Canada’s international travel deficit with the world fell by $82-million to $4.6-billion in the third quarter, Statistics Canada says, as Canadians spent less in the United States and overseas visitors spent more in Canada.
Still, the country is losing market share of the rapidly growing global tourism sector, says the president and chief executive officer of the Tourism Industry Association of Canada (TIAC), which represents members of the country’s air and passenger rail services, airport authorities, local and provincial destination authorities, hotels, attractions and tour operators.
“The travel deficit has widened dramatically since 2002,” TIAC chief executive officer David Goldstein says. “We used to be the seventh in the world in 2007 when it came to international arrivals. We are now the 18th. We used to have 20 million international visitors in 2002 and now have 16 million.”
Put another way, global receipts from travel are up about 4 per cent, he says, while Canada’s receipts from international travel are growing at about 2 per cent.
“The fact that we are now contributing almost a third to Canada’s trade deficit is somewhat shocking,” he says.
The country is not investing enough in marketing itself abroad, while our competitors are, he says. “Once we absorb the federal tourism commission cuts, Australia will be spending 3-to-1 of our marketing dollars.”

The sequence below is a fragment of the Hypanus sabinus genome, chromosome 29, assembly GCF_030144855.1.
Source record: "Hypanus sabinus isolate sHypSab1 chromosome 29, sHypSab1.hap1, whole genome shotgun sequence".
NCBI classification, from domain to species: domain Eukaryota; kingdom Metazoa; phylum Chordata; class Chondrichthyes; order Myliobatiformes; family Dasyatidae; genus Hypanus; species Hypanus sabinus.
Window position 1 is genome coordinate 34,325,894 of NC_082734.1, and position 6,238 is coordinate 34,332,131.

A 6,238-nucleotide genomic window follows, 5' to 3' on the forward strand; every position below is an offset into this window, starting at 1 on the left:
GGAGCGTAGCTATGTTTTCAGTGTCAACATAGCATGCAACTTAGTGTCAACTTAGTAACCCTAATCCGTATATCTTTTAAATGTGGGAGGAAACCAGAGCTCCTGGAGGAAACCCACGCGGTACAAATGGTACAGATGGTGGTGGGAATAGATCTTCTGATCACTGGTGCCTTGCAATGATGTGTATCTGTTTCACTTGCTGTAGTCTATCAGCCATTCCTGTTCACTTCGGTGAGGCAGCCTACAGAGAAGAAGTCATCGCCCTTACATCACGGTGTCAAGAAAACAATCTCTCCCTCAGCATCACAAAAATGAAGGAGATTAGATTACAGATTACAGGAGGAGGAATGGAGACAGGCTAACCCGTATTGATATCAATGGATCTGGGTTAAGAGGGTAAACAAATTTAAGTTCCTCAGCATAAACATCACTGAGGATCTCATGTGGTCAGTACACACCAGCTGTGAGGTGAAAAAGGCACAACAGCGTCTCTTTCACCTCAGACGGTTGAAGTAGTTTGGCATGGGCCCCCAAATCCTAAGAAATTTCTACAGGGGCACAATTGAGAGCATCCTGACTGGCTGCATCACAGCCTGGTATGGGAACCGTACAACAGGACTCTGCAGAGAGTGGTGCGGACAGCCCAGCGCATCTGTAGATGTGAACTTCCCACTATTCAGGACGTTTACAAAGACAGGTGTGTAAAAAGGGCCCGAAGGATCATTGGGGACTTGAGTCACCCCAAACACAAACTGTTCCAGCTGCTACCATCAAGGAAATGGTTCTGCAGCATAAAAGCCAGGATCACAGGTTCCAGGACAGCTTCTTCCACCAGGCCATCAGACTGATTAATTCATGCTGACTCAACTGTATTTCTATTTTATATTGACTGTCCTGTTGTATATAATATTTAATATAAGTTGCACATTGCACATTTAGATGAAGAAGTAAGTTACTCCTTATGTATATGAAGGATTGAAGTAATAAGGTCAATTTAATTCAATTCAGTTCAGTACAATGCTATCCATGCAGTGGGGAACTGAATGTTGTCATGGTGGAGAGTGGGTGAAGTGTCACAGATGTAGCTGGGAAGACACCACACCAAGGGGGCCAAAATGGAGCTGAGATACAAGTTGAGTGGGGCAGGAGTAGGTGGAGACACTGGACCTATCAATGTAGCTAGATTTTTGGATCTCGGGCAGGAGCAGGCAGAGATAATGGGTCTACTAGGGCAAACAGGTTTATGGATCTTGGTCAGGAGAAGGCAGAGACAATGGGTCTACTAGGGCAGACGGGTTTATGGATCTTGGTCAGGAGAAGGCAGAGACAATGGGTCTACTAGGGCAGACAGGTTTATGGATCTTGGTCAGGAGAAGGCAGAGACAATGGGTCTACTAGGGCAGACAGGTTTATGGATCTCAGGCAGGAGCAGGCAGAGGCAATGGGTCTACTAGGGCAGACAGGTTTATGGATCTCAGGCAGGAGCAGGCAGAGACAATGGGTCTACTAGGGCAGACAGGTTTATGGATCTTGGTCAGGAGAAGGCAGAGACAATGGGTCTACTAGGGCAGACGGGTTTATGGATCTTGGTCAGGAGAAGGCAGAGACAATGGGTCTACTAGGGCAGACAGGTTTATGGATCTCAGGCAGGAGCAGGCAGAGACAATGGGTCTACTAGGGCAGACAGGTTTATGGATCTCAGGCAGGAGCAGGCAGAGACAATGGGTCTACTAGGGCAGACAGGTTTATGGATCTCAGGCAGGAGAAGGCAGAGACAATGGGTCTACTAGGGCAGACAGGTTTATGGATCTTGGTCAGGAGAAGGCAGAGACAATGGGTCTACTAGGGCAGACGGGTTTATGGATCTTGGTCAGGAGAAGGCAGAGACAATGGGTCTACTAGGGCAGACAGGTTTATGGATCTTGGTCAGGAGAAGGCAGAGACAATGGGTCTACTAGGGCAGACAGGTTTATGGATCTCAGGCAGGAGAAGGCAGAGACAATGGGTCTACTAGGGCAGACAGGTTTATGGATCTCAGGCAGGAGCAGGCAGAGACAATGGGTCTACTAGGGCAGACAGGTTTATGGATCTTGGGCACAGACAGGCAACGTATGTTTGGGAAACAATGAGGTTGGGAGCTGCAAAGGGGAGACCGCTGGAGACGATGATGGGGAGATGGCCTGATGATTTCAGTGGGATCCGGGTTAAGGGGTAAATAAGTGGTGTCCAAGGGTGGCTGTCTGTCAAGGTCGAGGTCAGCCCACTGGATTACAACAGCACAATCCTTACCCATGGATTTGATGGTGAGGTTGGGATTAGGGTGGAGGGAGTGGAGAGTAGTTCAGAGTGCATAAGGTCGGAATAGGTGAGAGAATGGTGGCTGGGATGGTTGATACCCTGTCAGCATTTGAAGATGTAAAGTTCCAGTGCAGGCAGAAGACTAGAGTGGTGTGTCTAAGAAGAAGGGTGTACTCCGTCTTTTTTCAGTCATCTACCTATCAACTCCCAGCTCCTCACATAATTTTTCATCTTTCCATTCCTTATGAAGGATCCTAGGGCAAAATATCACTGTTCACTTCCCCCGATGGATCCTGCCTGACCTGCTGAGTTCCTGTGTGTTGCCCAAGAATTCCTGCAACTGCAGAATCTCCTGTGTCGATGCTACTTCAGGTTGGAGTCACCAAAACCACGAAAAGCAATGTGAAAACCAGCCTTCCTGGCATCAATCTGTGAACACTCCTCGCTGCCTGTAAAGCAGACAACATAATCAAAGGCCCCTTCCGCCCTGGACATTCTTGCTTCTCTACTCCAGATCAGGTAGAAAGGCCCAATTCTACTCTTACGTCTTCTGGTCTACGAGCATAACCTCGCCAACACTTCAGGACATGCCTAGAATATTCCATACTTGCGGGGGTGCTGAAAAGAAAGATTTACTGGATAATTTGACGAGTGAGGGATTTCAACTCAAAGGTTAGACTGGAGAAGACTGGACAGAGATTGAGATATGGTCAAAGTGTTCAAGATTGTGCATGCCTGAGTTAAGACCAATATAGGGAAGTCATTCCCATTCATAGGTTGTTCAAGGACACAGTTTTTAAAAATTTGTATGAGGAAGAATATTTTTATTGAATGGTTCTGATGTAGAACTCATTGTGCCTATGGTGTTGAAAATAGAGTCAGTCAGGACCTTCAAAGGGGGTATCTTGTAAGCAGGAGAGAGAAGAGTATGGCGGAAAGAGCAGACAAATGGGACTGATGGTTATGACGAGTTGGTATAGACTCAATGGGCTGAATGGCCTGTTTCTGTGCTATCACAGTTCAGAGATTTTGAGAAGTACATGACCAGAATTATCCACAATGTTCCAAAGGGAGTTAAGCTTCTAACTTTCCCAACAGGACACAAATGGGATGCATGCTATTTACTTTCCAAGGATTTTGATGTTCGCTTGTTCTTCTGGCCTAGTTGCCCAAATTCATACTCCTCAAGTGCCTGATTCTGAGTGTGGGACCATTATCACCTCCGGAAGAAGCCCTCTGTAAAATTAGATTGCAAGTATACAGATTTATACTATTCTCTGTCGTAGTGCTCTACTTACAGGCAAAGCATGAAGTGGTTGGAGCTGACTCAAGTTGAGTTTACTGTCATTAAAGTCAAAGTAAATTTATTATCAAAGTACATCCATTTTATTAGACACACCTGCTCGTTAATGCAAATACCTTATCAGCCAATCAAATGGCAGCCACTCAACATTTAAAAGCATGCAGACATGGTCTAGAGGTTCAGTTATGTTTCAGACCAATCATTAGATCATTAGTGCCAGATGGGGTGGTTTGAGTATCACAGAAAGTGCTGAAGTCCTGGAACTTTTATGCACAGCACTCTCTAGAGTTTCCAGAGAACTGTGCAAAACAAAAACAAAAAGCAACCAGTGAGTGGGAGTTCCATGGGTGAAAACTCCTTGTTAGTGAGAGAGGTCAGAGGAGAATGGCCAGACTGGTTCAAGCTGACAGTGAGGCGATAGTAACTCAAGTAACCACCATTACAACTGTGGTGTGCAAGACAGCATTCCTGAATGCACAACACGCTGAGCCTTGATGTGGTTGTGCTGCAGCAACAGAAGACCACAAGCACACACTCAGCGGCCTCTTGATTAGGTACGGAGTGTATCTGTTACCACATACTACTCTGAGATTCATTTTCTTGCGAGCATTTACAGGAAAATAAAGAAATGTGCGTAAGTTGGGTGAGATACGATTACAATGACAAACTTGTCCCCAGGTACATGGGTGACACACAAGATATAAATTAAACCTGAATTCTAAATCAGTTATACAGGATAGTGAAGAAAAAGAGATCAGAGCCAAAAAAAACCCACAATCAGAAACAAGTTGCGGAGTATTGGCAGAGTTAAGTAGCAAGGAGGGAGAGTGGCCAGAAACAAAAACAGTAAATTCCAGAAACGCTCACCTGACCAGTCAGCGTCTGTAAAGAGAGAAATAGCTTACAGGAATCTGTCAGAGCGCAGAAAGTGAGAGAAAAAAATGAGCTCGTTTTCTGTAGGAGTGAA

As well, air travel and other costs are too high, and there have been cuts to investment in attractions, such as parks and museums, that attract visitors, he adds.
The silver lining is higher spending by international travellers, Mr. Goldstein says.
Statscan says Canadians spent just under $9-billion outside the country in the third quarter, down 0.5 per cent from the second quarter, while receipts from foreign travellers in Canada increased 0.9 per cent to $4.3-billion.
The travel deficit with the United States decreased by $35-million to $3.8-billion in the quarter, mainly because Canadian spending there slipped by 1.1 per cent to just under $5.6-billion.
Meanwhile, spending by U.S. travellers in Canada slipped 1.5 per cent to $1.8-billion.
The travel deficit with overseas countries decreased by $47-million to $851-million in the third quarter.
Spending by overseas visitors to Canada rose 2.7 per cent to hit a record $2.5-billion, even though the number of visits fell 1.3 per cent to 1.1 million trips.
Spending by Canadian travellers overseas countries rose 0.5 per cent to $3.4 billion, even though the number of trips slipped 0.2 per cent to 2.4 million.
With a report from Christina Varga in Toronto
Join the conversation on Canada's competitiveness by following Canada Competes on Twitter:@CanadaCompetes
Follow us on Twitter: